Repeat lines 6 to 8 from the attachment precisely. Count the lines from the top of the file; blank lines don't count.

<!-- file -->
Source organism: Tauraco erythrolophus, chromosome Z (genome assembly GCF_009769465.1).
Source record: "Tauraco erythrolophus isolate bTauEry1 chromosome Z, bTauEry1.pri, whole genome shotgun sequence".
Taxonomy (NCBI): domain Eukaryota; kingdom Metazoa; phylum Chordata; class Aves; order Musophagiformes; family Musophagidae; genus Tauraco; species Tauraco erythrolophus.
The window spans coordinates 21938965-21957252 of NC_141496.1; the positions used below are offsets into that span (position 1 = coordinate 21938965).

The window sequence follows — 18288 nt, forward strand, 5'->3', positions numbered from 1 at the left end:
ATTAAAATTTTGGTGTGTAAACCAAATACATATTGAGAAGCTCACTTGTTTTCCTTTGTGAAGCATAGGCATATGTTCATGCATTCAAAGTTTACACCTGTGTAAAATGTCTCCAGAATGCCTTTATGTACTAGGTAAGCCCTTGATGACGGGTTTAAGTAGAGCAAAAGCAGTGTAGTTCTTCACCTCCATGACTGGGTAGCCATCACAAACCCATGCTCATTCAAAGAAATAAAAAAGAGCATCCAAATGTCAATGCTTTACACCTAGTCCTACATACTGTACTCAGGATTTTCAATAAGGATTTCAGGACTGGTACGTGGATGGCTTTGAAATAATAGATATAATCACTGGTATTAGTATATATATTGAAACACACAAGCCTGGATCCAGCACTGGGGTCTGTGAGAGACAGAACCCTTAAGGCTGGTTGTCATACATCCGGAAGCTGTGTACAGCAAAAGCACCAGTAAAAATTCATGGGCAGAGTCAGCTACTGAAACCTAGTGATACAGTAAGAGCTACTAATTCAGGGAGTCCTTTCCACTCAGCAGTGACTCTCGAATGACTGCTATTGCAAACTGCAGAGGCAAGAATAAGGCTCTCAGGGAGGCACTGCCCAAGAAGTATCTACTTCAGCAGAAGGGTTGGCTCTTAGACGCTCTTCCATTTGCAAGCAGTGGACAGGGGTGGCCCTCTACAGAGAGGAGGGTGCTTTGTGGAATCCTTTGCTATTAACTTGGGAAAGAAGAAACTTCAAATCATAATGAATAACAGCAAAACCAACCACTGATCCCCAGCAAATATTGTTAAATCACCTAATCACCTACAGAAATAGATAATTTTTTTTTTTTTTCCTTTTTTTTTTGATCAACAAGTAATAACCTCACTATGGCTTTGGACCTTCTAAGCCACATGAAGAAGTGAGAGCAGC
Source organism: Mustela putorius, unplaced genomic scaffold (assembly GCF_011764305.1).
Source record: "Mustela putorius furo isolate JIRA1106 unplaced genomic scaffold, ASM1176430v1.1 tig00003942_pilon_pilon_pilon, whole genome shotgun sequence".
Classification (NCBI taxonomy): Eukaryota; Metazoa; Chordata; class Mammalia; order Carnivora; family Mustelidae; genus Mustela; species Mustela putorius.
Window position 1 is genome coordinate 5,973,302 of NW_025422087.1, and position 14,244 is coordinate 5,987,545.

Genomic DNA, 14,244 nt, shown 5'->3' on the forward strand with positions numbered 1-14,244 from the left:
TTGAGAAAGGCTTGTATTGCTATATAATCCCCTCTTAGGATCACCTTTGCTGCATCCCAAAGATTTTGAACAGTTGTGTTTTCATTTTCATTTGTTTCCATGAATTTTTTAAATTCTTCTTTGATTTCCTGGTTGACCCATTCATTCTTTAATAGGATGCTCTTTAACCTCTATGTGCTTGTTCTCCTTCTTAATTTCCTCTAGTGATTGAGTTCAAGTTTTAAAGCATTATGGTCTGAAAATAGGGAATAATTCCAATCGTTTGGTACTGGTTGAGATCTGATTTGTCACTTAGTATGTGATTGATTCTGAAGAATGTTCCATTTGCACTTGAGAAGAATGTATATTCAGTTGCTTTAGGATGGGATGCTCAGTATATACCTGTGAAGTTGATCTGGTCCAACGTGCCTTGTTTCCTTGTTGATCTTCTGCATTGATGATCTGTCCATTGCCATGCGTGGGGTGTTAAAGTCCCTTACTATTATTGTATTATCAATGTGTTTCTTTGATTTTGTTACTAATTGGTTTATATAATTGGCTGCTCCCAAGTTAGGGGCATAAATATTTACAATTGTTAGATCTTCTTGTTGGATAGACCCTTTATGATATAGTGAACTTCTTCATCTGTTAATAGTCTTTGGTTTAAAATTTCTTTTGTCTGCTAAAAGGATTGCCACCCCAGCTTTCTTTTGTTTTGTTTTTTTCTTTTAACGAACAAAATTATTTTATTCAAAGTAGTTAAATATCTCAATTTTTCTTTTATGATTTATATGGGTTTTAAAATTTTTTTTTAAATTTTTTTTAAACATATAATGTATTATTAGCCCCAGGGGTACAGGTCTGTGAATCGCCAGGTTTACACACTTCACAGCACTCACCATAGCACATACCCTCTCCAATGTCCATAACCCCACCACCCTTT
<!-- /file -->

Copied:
ATTAAAATTTTGGTGTGTAAACCAAATACATATTGAGAAGCTCACTTGTTTTCCTTTGTGAAGCATAGGCATATGTTCATGCATTCAAAGTTTACACCTGTGTAAAATGTCTCCAGAATGCCTTTATGTACTAGGTAAGCCCTTGATGACGGGTTTAAGTAGAGCAAAAGCAGTGTAGTTCTTCACCTCCATGACTGGGTAGCCATCACAAACCCATGCTCATTCAAAGAAATAAAAAAGAGCATCCAAATGTCAATGCTTTACACCTAGTCCTACATACTGTACTCAGGATTTTCAATAAGGATTTCAGGACTGGTACGTGGATGGCTTTGAAATAATAGATATAATCACTGGTATTAGTATATATATTGAAACACACAAGCCTGGATCCAGCACTGGGGTCTGTGAGAGACAGAACCCTTAAGGCTGGTTGTCATACATCCGGAAGCTGTGTACAGCAAAAGCACCAGTAAAAATTCATGGGCAGAGTCAGCTACTGAAACCTAGTGATACAGTAAGAGCTACTAATTCAGGGAGTCCTTTCCACTCAGCAGTGACTCTCGAATGACTGCTATTGCAAACTGCAGAGGCAAGAATAAGGCTCTCAGGGAGGCACTGCCCAAGAAGTATCTACTTCAGCAGAAGGGTTGGCTCTTAGACGCTCTTCCATTTGCAAGCAGTGGACAGGGGTGGCCCTCTACAGAGAGGAGGGTGCTTTGTGGAATCCTTTGCTATTAACTTGGGAAAGAAGAAACTTCAAATCATAATGAATAACAGCAAAACCAACCACTGATCCCCAGCAAATATTGTTAAATCACCTAATCACCTACAGAAATAGATAATTTTTTTTTTTTTTCCTTTTTTTTTTGATCAACAAGTAATAACCTCACTATGGCTTTGGACCTTCTAAGCCACATGAAGAAGTGAGAGCAGC
Source organism: Mustela putorius, unplaced genomic scaffold (assembly GCF_011764305.1).
Source record: "Mustela putorius furo isolate JIRA1106 unplaced genomic scaffold, ASM1176430v1.1 tig00003942_pilon_pilon_pilon, whole genome shotgun sequence".